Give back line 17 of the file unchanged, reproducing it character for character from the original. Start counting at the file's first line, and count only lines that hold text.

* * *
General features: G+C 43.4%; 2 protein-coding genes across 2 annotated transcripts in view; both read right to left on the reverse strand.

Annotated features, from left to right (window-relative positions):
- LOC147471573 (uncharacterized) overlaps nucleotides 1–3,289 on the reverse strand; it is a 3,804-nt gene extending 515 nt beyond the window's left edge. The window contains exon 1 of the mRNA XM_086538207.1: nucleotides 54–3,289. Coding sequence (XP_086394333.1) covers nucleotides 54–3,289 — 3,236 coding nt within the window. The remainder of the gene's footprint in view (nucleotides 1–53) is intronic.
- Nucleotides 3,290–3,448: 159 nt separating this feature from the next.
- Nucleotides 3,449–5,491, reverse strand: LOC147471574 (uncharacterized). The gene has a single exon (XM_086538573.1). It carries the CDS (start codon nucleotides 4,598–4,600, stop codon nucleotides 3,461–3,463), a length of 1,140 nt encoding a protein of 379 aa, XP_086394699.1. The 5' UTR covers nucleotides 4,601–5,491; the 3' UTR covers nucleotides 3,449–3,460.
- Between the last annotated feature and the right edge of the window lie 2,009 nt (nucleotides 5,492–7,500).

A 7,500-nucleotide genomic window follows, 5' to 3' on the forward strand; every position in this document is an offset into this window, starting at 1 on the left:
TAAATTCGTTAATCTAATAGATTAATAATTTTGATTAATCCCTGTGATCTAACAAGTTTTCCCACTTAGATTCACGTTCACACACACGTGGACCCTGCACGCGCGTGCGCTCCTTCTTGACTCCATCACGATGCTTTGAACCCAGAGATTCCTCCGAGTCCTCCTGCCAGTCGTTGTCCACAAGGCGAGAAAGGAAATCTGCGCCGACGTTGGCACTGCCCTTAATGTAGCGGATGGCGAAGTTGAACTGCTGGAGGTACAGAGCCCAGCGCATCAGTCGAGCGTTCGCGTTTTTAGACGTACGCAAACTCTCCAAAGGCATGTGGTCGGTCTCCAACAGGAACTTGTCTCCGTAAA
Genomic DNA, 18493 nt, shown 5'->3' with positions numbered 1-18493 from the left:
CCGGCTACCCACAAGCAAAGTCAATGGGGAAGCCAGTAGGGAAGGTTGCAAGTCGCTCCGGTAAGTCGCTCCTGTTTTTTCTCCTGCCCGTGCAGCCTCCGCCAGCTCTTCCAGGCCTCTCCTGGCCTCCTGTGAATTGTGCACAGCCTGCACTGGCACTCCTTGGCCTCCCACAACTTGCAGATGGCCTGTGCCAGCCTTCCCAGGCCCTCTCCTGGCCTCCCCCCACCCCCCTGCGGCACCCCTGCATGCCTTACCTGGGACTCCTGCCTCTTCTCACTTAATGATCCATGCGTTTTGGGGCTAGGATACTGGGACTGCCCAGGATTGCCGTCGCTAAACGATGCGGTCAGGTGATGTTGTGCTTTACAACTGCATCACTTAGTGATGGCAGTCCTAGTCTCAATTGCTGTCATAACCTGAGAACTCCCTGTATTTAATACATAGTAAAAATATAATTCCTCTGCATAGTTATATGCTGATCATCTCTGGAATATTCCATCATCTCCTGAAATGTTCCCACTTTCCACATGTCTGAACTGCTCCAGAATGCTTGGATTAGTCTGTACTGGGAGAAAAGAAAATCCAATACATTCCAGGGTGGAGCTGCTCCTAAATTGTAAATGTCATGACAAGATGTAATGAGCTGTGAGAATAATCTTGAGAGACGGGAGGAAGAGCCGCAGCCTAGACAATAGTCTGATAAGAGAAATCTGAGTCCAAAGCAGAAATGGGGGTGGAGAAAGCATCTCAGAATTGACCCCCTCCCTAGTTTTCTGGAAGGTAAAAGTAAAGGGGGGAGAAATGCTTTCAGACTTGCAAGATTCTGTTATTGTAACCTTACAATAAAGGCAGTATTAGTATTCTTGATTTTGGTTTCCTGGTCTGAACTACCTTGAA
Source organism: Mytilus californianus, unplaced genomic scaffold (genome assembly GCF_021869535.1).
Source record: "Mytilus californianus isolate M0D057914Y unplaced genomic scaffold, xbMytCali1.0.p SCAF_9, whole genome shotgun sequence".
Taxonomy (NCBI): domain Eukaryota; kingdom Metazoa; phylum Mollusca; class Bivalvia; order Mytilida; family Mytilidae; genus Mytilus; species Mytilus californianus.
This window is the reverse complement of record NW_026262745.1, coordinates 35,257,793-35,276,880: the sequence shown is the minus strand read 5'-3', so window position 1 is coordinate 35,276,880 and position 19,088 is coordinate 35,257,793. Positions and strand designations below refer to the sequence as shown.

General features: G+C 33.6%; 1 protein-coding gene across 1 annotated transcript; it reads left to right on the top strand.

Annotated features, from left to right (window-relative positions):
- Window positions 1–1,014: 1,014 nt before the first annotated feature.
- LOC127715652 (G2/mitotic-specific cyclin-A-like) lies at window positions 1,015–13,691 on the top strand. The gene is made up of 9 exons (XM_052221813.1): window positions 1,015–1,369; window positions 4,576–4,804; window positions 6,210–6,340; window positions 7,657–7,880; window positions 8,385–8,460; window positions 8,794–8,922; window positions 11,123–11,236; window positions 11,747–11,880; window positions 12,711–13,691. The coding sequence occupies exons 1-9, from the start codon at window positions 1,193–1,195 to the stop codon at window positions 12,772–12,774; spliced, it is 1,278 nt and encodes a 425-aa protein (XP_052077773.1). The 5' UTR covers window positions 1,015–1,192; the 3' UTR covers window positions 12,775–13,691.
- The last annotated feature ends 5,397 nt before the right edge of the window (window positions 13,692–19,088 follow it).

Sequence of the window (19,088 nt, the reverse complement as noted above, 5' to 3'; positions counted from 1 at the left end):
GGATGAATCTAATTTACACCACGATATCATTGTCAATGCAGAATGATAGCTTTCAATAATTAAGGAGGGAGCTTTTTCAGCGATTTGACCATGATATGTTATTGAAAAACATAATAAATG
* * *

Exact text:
- Window positions 1–1,014: 1,014 nt before the first annotated feature.